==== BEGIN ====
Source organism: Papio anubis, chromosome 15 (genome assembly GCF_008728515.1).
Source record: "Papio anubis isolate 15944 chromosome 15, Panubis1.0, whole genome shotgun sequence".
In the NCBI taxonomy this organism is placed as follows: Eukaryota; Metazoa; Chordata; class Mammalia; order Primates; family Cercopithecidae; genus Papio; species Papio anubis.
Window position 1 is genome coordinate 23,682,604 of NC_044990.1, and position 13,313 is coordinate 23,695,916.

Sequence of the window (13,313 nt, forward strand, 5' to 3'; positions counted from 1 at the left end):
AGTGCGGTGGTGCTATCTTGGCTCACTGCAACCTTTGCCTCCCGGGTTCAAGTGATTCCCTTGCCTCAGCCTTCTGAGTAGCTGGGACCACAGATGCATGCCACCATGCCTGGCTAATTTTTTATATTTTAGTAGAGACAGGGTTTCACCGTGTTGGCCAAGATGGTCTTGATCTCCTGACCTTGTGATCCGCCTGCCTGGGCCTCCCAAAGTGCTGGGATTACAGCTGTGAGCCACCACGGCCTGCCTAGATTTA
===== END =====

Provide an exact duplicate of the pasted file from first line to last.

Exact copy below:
Source organism: Papio anubis, chromosome 15 (genome assembly GCF_008728515.1).
Source record: "Papio anubis isolate 15944 chromosome 15, Panubis1.0, whole genome shotgun sequence".
In the NCBI taxonomy this organism is placed as follows: Eukaryota; Metazoa; Chordata; class Mammalia; order Primates; family Cercopithecidae; genus Papio; species Papio anubis.
Window position 1 is genome coordinate 23,682,604 of NC_044990.1, and position 13,313 is coordinate 23,695,916.

Sequence of the window (13,313 nt, forward strand, 5' to 3'; positions counted from 1 at the left end):
AGTGCGGTGGTGCTATCTTGGCTCACTGCAACCTTTGCCTCCCGGGTTCAAGTGATTCCCTTGCCTCAGCCTTCTGAGTAGCTGGGACCACAGATGCATGCCACCATGCCTGGCTAATTTTTTATATTTTAGTAGAGACAGGGTTTCACCGTGTTGGCCAAGATGGTCTTGATCTCCTGACCTTGTGATCCGCCTGCCTGGGCCTCCCAAAGTGCTGGGATTACAGCTGTGAGCCACCACGGCCTGCCTAGATTTA